Say, What's a Flong?

Does anyone know what “flong” means? I bet you don’t know what a “pop test” is?

I enjoy collecting antique terms, especially for the design and printing fields. I take impish joy asking young students what “leading” means and how it was derived. Or what a “cut” is and how it got its name.

I savor old professional dictionaries, like the one here, of printing and graphic arts terms. Most of the terminology is on the verge of becoming obsolete. Read these pages and see how many terms you use — or know.

Incidentally, “flong” is “a moist mixture of paper-mache which, when impressed and dried beomes the matrix or negative.” “Pop test?” Figure that one out for yourself.

8 thoughts on “Say, What's a Flong?

  1. Ron White

    My introduction to printing came from working at newspapers, where my first assignment was noted on the weekly schedule as “pox,” for police beat. No one–not even the oldest writer there–could tell me the origin of the term. Here are some other words I picked up at newspapers. I won’t tell you the meaning or origins as sort of a challenge to determine who’s the codgeriest of us old codgers. Stereo, stone, Ludlow, and my favorites: plewd and grawlixes.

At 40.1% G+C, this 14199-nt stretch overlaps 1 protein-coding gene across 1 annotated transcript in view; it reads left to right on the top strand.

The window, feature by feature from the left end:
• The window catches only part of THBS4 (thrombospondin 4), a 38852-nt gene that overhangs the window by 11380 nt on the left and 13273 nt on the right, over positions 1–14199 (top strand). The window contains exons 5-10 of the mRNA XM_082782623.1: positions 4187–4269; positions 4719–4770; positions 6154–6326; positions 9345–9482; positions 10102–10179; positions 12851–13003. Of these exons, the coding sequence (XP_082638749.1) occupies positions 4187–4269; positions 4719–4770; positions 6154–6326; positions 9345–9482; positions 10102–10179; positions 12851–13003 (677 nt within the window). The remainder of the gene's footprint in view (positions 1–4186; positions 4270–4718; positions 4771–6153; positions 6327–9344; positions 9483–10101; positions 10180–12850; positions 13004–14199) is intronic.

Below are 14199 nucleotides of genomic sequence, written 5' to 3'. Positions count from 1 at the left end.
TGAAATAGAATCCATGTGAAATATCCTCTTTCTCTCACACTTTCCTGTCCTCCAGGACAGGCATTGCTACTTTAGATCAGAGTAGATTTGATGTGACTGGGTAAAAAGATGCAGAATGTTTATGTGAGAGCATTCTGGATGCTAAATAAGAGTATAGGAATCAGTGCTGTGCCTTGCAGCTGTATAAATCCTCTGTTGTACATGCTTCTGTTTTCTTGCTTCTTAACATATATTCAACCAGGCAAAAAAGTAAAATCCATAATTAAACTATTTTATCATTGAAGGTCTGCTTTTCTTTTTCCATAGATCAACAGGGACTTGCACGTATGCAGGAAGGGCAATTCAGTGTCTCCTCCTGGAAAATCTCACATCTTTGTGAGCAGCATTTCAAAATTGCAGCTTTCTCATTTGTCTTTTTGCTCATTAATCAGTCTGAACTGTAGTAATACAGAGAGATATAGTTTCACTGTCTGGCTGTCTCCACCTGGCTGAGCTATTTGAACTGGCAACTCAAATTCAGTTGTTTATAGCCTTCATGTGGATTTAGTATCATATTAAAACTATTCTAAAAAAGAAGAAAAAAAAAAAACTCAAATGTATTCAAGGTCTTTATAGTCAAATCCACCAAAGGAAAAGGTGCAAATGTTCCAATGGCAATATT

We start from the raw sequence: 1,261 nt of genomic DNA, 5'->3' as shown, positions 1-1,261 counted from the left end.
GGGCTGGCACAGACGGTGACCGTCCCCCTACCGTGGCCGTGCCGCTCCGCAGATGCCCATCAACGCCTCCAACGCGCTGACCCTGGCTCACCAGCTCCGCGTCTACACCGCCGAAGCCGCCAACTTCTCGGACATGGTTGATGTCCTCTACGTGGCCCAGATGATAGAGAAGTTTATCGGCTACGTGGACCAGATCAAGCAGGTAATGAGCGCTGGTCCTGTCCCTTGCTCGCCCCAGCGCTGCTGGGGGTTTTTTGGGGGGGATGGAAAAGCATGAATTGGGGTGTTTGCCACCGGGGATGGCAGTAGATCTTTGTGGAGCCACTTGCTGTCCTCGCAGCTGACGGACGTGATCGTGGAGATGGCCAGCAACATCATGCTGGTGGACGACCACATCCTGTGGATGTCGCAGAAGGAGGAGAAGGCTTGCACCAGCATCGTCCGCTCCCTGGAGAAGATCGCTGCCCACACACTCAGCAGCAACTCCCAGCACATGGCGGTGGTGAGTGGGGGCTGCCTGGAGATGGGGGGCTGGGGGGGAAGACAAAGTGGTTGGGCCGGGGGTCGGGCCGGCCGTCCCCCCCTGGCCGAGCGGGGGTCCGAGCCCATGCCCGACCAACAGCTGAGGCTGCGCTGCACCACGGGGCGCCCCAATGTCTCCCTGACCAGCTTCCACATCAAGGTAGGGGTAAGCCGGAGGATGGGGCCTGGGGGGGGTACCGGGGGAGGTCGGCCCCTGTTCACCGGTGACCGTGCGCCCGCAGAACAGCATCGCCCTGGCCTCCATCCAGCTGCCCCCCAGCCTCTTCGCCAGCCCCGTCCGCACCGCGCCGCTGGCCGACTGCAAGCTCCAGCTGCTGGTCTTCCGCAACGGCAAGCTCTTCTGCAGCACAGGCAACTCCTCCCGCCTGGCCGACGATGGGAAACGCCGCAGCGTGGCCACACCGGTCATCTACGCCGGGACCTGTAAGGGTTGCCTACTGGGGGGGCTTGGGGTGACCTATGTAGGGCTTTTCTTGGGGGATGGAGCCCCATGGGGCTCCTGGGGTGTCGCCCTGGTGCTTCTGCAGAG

2. Constance

    I was a typesetter in my youth (1970s & 1980s) and I’m surprised at how many of these terms I remember! Especially “leading!” When you explain it to people, you may see a light go on in their brains. Like, who ever considered the space between the lines of type? And, if you did consider it, what would you call it? “Leading!” Love it! Great entry!

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